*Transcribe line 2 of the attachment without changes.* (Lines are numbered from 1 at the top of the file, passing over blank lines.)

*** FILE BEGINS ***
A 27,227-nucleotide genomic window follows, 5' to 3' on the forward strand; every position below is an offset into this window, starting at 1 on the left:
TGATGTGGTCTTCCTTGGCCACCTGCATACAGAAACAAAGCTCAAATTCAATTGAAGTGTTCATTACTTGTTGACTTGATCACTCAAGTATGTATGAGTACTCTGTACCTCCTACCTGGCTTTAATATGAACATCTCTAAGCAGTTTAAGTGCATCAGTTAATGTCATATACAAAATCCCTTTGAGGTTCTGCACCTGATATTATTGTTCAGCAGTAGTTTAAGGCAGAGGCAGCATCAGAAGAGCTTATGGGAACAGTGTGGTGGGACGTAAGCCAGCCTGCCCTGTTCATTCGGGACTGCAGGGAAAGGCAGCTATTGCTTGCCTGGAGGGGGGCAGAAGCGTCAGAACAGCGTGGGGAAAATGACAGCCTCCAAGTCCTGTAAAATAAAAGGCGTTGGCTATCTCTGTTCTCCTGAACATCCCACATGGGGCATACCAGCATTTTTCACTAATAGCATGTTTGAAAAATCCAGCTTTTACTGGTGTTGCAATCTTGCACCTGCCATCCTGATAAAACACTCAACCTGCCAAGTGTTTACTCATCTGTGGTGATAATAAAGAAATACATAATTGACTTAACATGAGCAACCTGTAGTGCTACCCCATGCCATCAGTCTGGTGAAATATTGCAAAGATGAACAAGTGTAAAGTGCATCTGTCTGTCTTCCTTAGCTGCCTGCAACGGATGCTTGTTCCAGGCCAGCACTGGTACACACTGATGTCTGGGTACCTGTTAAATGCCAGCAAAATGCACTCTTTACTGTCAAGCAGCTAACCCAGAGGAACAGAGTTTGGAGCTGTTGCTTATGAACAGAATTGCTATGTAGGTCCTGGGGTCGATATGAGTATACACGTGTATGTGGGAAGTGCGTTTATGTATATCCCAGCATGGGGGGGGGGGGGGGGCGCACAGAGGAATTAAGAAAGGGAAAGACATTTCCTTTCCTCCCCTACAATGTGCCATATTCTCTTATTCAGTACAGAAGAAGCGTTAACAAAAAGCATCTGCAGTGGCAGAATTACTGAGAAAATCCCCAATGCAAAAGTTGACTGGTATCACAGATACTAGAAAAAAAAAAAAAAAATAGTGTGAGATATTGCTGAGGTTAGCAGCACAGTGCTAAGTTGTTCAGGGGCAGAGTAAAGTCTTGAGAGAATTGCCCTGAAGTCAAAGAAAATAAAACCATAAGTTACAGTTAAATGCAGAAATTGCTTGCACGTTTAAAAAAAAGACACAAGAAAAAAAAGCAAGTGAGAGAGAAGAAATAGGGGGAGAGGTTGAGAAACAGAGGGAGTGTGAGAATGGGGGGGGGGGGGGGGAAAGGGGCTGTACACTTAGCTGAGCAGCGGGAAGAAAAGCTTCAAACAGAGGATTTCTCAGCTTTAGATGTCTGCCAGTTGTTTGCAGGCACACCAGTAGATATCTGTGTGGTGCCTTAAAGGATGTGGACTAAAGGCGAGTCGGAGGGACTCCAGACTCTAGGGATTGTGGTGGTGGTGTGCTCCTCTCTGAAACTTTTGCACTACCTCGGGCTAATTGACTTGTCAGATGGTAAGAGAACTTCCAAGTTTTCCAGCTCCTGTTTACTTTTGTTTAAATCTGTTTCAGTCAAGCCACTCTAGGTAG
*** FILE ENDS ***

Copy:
TGATGTGGTCTTCCTTGGCCACCTGCATACAGAAACAAAGCTCAAATTCAATTGAAGTGTTCATTACTTGTTGACTTGATCACTCAAGTATGTATGAGTACTCTGTACCTCCTACCTGGCTTTAATATGAACATCTCTAAGCAGTTTAAGTGCATCAGTTAATGTCATATACAAAATCCCTTTGAGGTTCTGCACCTGATATTATTGTTCAGCAGTAGTTTAAGGCAGAGGCAGCATCAGAAGAGCTTATGGGAACAGTGTGGTGGGACGTAAGCCAGCCTGCCCTGTTCATTCGGGACTGCAGGGAAAGGCAGCTATTGCTTGCCTGGAGGGGGGCAGAAGCGTCAGAACAGCGTGGGGAAAATGACAGCCTCCAAGTCCTGTAAAATAAAAGGCGTTGGCTATCTCTGTTCTCCTGAACATCCCACATGGGGCATACCAGCATTTTTCACTAATAGCATGTTTGAAAAATCCAGCTTTTACTGGTGTTGCAATCTTGCACCTGCCATCCTGATAAAACACTCAACCTGCCAAGTGTTTACTCATCTGTGGTGATAATAAAGAAATACATAATTGACTTAACATGAGCAACCTGTAGTGCTACCCCATGCCATCAGTCTGGTGAAATATTGCAAAGATGAACAAGTGTAAAGTGCATCTGTCTGTCTTCCTTAGCTGCCTGCAACGGATGCTTGTTCCAGGCCAGCACTGGTACACACTGATGTCTGGGTACCTGTTAAATGCCAGCAAAATGCACTCTTTACTGTCAAGCAGCTAACCCAGAGGAACAGAGTTTGGAGCTGTTGCTTATGAACAGAATTGCTATGTAGGTCCTGGGGTCGATATGAGTATACACGTGTATGTGGGAAGTGCGTTTATGTATATCCCAGCATGGGGGGGGGGGGGGGGCGCACAGAGGAATTAAGAAAGGGAAAGACATTTCCTTTCCTCCCCTACAATGTGCCATATTCTCTTATTCAGTACAGAAGAAGCGTTAACAAAAAGCATCTGCAGTGGCAGAATTACTGAGAAAATCCCCAATGCAAAAGTTGACTGGTATCACAGATACTAGAAAAAAAAAAAAAAAATAGTGTGAGATATTGCTGAGGTTAGCAGCACAGTGCTAAGTTGTTCAGGGGCAGAGTAAAGTCTTGAGAGAATTGCCCTGAAGTCAAAGAAAATAAAACCATAAGTTACAGTTAAATGCAGAAATTGCTTGCACGTTTAAAAAAAAGACACAAGAAAAAAAAGCAAGTGAGAGAGAAGAAATAGGGGGAGAGGTTGAGAAACAGAGGGAGTGTGAGAATGGGGGGGGGGGGGGGGAAAGGGGCTGTACACTTAGCTGAGCAGCGGGAAGAAAAGCTTCAAACAGAGGATTTCTCAGCTTTAGATGTCTGCCAGTTGTTTGCAGGCACACCAGTAGATATCTGTGTGGTGCCTTAAAGGATGTGGACTAAAGGCGAGTCGGAGGGACTCCAGACTCTAGGGATTGTGGTGGTGGTGTGCTCCTCTCTGAAACTTTTGCACTACCTCGGGCTAATTGACTTGTCAGATGGTAAGAGAACTTCCAAGTTTTCCAGCTCCTGTTTACTTTTGTTTAAATCTGTTTCAGTCAAGCCACTCTAGGTAG